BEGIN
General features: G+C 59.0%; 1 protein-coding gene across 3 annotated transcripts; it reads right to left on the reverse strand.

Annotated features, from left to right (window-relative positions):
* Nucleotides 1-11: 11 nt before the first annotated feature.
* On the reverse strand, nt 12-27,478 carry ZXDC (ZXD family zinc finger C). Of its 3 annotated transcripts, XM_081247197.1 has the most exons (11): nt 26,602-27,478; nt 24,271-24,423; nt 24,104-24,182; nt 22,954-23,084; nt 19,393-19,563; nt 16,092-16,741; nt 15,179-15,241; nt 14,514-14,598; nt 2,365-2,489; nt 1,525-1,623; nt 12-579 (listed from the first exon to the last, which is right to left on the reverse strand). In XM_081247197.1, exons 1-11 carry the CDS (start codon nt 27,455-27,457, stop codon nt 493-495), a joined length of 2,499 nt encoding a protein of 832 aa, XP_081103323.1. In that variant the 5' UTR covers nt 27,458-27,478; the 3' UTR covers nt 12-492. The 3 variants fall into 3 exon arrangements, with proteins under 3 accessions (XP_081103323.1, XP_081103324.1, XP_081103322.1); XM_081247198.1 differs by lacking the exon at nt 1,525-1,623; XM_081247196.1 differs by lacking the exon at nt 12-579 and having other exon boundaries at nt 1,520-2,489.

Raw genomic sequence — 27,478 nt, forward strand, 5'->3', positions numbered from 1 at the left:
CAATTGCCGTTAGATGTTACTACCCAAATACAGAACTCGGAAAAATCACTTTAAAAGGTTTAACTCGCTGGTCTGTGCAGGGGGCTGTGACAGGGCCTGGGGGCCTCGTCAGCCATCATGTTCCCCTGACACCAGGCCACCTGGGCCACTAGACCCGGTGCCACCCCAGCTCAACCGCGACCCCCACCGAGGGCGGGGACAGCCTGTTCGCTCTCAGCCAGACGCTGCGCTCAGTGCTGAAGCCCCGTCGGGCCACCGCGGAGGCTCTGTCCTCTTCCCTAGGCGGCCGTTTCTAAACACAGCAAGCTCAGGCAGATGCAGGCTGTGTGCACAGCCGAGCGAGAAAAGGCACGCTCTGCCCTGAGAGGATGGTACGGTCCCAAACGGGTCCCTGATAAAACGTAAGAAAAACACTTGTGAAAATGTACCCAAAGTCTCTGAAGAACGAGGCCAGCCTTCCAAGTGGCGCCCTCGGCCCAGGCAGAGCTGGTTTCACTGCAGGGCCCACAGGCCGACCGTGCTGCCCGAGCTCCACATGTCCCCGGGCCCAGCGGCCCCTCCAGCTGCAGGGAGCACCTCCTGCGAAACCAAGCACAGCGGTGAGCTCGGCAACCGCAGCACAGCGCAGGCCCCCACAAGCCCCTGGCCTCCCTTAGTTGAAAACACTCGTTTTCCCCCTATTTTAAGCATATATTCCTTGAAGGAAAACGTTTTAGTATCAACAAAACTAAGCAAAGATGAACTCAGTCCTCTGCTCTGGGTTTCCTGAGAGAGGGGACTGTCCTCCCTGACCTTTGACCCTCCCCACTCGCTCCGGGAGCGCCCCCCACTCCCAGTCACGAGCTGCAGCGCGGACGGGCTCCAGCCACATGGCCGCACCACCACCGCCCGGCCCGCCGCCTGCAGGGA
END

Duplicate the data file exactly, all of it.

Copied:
General features: G+C 59.0%; 1 protein-coding gene across 3 annotated transcripts; it reads right to left on the reverse strand.

Annotated features, from left to right (window-relative positions):
* Nucleotides 1-11: 11 nt before the first annotated feature.
* On the reverse strand, nt 12-27,478 carry ZXDC (ZXD family zinc finger C). Of its 3 annotated transcripts, XM_081247197.1 has the most exons (11): nt 26,602-27,478; nt 24,271-24,423; nt 24,104-24,182; nt 22,954-23,084; nt 19,393-19,563; nt 16,092-16,741; nt 15,179-15,241; nt 14,514-14,598; nt 2,365-2,489; nt 1,525-1,623; nt 12-579 (listed from the first exon to the last, which is right to left on the reverse strand). In XM_081247197.1, exons 1-11 carry the CDS (start codon nt 27,455-27,457, stop codon nt 493-495), a joined length of 2,499 nt encoding a protein of 832 aa, XP_081103323.1. In that variant the 5' UTR covers nt 27,458-27,478; the 3' UTR covers nt 12-492. The 3 variants fall into 3 exon arrangements, with proteins under 3 accessions (XP_081103323.1, XP_081103324.1, XP_081103322.1); XM_081247198.1 differs by lacking the exon at nt 1,525-1,623; XM_081247196.1 differs by lacking the exon at nt 12-579 and having other exon boundaries at nt 1,520-2,489.

Raw genomic sequence — 27,478 nt, forward strand, 5'->3', positions numbered from 1 at the left:
CAATTGCCGTTAGATGTTACTACCCAAATACAGAACTCGGAAAAATCACTTTAAAAGGTTTAACTCGCTGGTCTGTGCAGGGGGCTGTGACAGGGCCTGGGGGCCTCGTCAGCCATCATGTTCCCCTGACACCAGGCCACCTGGGCCACTAGACCCGGTGCCACCCCAGCTCAACCGCGACCCCCACCGAGGGCGGGGACAGCCTGTTCGCTCTCAGCCAGACGCTGCGCTCAGTGCTGAAGCCCCGTCGGGCCACCGCGGAGGCTCTGTCCTCTTCCCTAGGCGGCCGTTTCTAAACACAGCAAGCTCAGGCAGATGCAGGCTGTGTGCACAGCCGAGCGAGAAAAGGCACGCTCTGCCCTGAGAGGATGGTACGGTCCCAAACGGGTCCCTGATAAAACGTAAGAAAAACACTTGTGAAAATGTACCCAAAGTCTCTGAAGAACGAGGCCAGCCTTCCAAGTGGCGCCCTCGGCCCAGGCAGAGCTGGTTTCACTGCAGGGCCCACAGGCCGACCGTGCTGCCCGAGCTCCACATGTCCCCGGGCCCAGCGGCCCCTCCAGCTGCAGGGAGCACCTCCTGCGAAACCAAGCACAGCGGTGAGCTCGGCAACCGCAGCACAGCGCAGGCCCCCACAAGCCCCTGGCCTCCCTTAGTTGAAAACACTCGTTTTCCCCCTATTTTAAGCATATATTCCTTGAAGGAAAACGTTTTAGTATCAACAAAACTAAGCAAAGATGAACTCAGTCCTCTGCTCTGGGTTTCCTGAGAGAGGGGACTGTCCTCCCTGACCTTTGACCCTCCCCACTCGCTCCGGGAGCGCCCCCCACTCCCAGTCACGAGCTGCAGCGCGGACGGGCTCCAGCCACATGGCCGCACCACCACCGCCCGGCCCGCCGCCTGCAGGGA